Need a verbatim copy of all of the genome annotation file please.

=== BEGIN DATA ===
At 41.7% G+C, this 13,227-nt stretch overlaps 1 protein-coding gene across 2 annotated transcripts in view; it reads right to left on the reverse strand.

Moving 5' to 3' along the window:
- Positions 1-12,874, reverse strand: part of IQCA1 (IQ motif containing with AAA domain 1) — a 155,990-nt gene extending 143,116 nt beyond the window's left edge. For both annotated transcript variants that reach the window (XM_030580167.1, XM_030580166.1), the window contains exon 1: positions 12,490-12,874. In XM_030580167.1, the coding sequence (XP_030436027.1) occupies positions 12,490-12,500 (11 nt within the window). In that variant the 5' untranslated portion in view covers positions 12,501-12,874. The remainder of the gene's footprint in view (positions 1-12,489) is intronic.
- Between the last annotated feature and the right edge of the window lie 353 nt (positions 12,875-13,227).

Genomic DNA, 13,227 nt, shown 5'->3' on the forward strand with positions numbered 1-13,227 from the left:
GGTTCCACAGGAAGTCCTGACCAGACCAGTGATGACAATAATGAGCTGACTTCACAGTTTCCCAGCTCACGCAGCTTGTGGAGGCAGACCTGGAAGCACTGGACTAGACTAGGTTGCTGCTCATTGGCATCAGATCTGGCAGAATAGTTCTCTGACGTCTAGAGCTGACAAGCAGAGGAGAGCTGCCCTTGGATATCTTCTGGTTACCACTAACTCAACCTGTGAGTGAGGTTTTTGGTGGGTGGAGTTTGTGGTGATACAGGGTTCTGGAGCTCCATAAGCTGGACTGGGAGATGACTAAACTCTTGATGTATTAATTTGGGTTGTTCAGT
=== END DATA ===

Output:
At 41.7% G+C, this 13,227-nt stretch overlaps 1 protein-coding gene across 2 annotated transcripts in view; it reads right to left on the reverse strand.

Moving 5' to 3' along the window:
- Positions 1-12,874, reverse strand: part of IQCA1 (IQ motif containing with AAA domain 1) — a 155,990-nt gene extending 143,116 nt beyond the window's left edge. For both annotated transcript variants that reach the window (XM_030580167.1, XM_030580166.1), the window contains exon 1: positions 12,490-12,874. In XM_030580167.1, the coding sequence (XP_030436027.1) occupies positions 12,490-12,500 (11 nt within the window). In that variant the 5' untranslated portion in view covers positions 12,501-12,874. The remainder of the gene's footprint in view (positions 1-12,489) is intronic.
- Between the last annotated feature and the right edge of the window lie 353 nt (positions 12,875-13,227).

Genomic DNA, 13,227 nt, shown 5'->3' on the forward strand with positions numbered 1-13,227 from the left:
GGTTCCACAGGAAGTCCTGACCAGACCAGTGATGACAATAATGAGCTGACTTCACAGTTTCCCAGCTCACGCAGCTTGTGGAGGCAGACCTGGAAGCACTGGACTAGACTAGGTTGCTGCTCATTGGCATCAGATCTGGCAGAATAGTTCTCTGACGTCTAGAGCTGACAAGCAGAGGAGAGCTGCCCTTGGATATCTTCTGGTTACCACTAACTCAACCTGTGAGTGAGGTTTTTGGTGGGTGGAGTTTGTGGTGATACAGGGTTCTGGAGCTCCATAAGCTGGACTGGGAGATGACTAAACTCTTGATGTATTAATTTGGGTTGTTCAGT